The last Evening Prayer of Advent is the context for this final ‘O’ Antiphon, O Emmanuel. When Evening Prayer comes round again, tomorrow, he will come. And that is the hidden message in these seven antiphons. Working backwards from today we have seven titles addressed to the coming baby: Emmanuel, Rex Gentium, Oriens, Clavis David, Radix Jesse, Adonaï, and Sapientia. Taking the initial letter of each of these invocations yields the words ‘ero cras’, a couple of Latin words that mean ‘Tomorrow, I will come’.
And the identity of who it is that is coming is to be found in all those titles: the divine Word or Wisdom; the LORD, the ‘I AM’; a shoot sprung from the family tree of Jesse; the successor of David; a Light shining in the darkness; the true ruler of the world. And Emmanuel.
Emmanuel, or God-with-us, was a name used by Isaiah when he tells King Ahaz that the royal house of David will flourish despite the great danger that it faced from Damascus and Samaria. Isaiah foretells that before a child who is still in the womb is able to choose between right and wrong, the kings of Damascus and Samaria will fall, and the threat to Jerusalem will fall with it. Isaiah gives this unborn child the name ‘Immanuel’, a sign of hope in the future and trust in the divine will.
And Matthew, in his proclamation of the good news about Jesus, takes this message out of Isaiah and makes the parallel with Jesus’s birth, seeing it too as a sign of hope and trust in God, and of liberation from oppression and tyranny.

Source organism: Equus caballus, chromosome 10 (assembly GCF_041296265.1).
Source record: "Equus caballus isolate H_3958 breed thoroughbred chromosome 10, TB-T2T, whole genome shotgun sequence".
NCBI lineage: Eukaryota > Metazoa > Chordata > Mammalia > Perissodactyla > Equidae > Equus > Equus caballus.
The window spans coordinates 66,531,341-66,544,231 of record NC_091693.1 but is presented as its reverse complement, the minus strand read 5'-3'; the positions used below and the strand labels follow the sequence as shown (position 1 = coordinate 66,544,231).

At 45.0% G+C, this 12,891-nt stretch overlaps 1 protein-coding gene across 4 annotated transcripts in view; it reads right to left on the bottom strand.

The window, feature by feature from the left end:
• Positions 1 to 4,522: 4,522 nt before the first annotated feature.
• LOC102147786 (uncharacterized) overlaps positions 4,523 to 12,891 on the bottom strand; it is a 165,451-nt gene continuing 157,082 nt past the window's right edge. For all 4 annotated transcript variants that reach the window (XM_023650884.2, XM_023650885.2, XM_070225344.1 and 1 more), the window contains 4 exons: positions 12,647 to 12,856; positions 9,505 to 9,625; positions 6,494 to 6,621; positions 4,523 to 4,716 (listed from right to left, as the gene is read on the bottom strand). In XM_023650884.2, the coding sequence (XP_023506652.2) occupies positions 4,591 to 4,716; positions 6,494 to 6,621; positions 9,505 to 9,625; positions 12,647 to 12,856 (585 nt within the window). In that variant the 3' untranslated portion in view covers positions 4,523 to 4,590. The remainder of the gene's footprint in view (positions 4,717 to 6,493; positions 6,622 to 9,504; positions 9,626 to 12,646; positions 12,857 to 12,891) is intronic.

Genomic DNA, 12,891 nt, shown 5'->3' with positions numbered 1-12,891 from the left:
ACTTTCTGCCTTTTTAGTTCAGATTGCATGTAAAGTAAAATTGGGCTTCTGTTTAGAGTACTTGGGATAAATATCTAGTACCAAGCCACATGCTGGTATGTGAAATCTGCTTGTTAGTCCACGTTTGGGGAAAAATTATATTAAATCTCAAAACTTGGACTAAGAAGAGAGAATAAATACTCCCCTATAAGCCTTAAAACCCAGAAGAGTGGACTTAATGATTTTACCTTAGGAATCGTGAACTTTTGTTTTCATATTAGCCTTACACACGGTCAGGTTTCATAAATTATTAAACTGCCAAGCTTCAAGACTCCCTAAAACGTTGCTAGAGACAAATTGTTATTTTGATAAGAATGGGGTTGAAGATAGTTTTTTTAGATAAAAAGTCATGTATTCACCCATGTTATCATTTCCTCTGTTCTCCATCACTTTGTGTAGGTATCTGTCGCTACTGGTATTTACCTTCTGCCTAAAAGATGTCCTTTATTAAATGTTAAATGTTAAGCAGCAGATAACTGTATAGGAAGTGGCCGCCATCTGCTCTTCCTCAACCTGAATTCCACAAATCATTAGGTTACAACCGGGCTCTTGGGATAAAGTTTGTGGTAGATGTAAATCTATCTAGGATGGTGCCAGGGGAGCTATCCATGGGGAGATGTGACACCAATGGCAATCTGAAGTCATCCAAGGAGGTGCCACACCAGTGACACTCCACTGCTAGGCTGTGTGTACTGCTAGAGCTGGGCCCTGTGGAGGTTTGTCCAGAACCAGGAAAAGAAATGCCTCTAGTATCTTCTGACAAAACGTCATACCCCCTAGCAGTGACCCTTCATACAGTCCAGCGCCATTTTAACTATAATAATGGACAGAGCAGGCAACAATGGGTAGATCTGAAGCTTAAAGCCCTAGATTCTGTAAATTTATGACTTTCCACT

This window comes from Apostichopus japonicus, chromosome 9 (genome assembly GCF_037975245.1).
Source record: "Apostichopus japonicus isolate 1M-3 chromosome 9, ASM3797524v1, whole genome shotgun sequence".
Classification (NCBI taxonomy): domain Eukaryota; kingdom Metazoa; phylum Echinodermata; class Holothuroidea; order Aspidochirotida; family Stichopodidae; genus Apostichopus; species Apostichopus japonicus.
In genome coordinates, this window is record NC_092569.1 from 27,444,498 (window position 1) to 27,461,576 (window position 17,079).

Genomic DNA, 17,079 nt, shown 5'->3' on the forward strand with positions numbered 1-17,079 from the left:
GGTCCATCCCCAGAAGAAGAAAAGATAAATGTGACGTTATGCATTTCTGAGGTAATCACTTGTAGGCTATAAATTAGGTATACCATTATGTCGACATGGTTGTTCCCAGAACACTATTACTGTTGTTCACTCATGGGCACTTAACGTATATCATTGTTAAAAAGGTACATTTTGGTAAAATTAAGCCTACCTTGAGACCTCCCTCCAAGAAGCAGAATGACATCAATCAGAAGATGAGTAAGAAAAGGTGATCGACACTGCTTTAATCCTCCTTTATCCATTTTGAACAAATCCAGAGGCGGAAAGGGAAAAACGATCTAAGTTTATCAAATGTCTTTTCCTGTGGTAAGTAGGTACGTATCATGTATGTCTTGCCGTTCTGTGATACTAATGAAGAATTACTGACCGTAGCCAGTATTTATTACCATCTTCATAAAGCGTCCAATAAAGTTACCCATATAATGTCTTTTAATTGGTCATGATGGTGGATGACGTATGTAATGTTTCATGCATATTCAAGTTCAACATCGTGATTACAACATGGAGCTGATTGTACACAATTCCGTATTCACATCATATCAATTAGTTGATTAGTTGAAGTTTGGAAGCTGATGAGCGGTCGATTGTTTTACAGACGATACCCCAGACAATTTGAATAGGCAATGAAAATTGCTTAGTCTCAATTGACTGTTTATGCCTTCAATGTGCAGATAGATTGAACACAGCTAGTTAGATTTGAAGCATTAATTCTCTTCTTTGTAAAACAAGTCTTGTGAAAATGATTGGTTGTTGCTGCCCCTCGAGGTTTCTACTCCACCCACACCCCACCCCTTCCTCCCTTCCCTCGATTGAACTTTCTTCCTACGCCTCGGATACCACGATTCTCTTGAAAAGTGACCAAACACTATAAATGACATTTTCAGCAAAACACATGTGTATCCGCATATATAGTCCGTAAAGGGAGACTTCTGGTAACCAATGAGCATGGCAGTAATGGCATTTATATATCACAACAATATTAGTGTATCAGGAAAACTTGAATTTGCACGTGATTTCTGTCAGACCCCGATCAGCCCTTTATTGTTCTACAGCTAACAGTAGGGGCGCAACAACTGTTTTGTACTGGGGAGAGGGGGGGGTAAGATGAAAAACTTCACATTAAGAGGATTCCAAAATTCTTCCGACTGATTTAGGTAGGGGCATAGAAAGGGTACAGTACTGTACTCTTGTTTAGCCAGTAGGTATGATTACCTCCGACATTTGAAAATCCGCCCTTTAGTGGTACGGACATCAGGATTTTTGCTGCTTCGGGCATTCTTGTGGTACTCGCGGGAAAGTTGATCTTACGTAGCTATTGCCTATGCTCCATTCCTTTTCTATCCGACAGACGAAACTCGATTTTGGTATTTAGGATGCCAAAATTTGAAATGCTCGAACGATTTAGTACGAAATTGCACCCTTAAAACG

To us, the name Immanuel signifies even more. It tells us of the immanence of God: El in Hebrew, so we can make a pun and say that Immanu-el means the immanence of El — that God, the creator of the universe, lives among us, lives a human life, a humble human life, born to an ordinary family, in a far-off colonial outpost. God is not some remote cosmic being, and God is not some fickle pleasure-seeking divinity who masquerades in human form on occasion. No, this is a God who puts off the divine attributes to live within the limits of a human life and a human death. Here the human and the divine mingle in a way that poetry and theology are better at describing than science. And in a day or so’s time we shall be, as it were, witnesses to this mingling, this incarnation, as we celebrate the birth of that baby and ponder its meaning in our hearts.
O come, O come Emmanuel!